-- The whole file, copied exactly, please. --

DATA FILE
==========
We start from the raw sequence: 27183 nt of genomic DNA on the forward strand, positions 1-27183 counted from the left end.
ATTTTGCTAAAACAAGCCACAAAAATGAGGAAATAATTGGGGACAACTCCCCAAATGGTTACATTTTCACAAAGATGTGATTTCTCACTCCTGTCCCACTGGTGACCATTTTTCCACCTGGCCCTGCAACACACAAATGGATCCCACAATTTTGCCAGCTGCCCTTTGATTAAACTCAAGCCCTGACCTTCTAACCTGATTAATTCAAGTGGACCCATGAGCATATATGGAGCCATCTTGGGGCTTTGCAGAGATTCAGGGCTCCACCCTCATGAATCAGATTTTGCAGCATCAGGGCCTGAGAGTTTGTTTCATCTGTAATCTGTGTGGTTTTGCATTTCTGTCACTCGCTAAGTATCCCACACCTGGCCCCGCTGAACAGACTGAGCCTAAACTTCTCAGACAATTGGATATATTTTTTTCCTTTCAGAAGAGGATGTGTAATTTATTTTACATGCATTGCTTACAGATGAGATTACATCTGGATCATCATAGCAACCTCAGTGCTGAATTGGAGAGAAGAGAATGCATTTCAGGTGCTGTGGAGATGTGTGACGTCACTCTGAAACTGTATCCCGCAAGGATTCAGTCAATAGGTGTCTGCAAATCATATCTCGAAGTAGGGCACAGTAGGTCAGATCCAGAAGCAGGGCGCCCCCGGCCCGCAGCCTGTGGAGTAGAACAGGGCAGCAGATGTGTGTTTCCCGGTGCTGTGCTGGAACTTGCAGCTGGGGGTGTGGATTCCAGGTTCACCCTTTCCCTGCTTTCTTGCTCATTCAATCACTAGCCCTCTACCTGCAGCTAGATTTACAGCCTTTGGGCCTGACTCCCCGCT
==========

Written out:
We start from the raw sequence: 27183 nt of genomic DNA on the forward strand, positions 1-27183 counted from the left end.
ATTTTGCTAAAACAAGCCACAAAAATGAGGAAATAATTGGGGACAACTCCCCAAATGGTTACATTTTCACAAAGATGTGATTTCTCACTCCTGTCCCACTGGTGACCATTTTTCCACCTGGCCCTGCAACACACAAATGGATCCCACAATTTTGCCAGCTGCCCTTTGATTAAACTCAAGCCCTGACCTTCTAACCTGATTAATTCAAGTGGACCCATGAGCATATATGGAGCCATCTTGGGGCTTTGCAGAGATTCAGGGCTCCACCCTCATGAATCAGATTTTGCAGCATCAGGGCCTGAGAGTTTGTTTCATCTGTAATCTGTGTGGTTTTGCATTTCTGTCACTCGCTAAGTATCCCACACCTGGCCCCGCTGAACAGACTGAGCCTAAACTTCTCAGACAATTGGATATATTTTTTTCCTTTCAGAAGAGGATGTGTAATTTATTTTACATGCATTGCTTACAGATGAGATTACATCTGGATCATCATAGCAACCTCAGTGCTGAATTGGAGAGAAGAGAATGCATTTCAGGTGCTGTGGAGATGTGTGACGTCACTCTGAAACTGTATCCCGCAAGGATTCAGTCAATAGGTGTCTGCAAATCATATCTCGAAGTAGGGCACAGTAGGTCAGATCCAGAAGCAGGGCGCCCCCGGCCCGCAGCCTGTGGAGTAGAACAGGGCAGCAGATGTGTGTTTCCCGGTGCTGTGCTGGAACTTGCAGCTGGGGGTGTGGATTCCAGGTTCACCCTTTCCCTGCTTTCTTGCTCATTCAATCACTAGCCCTCTACCTGCAGCTAGATTTACAGCCTTTGGGCCTGACTCCCCGCT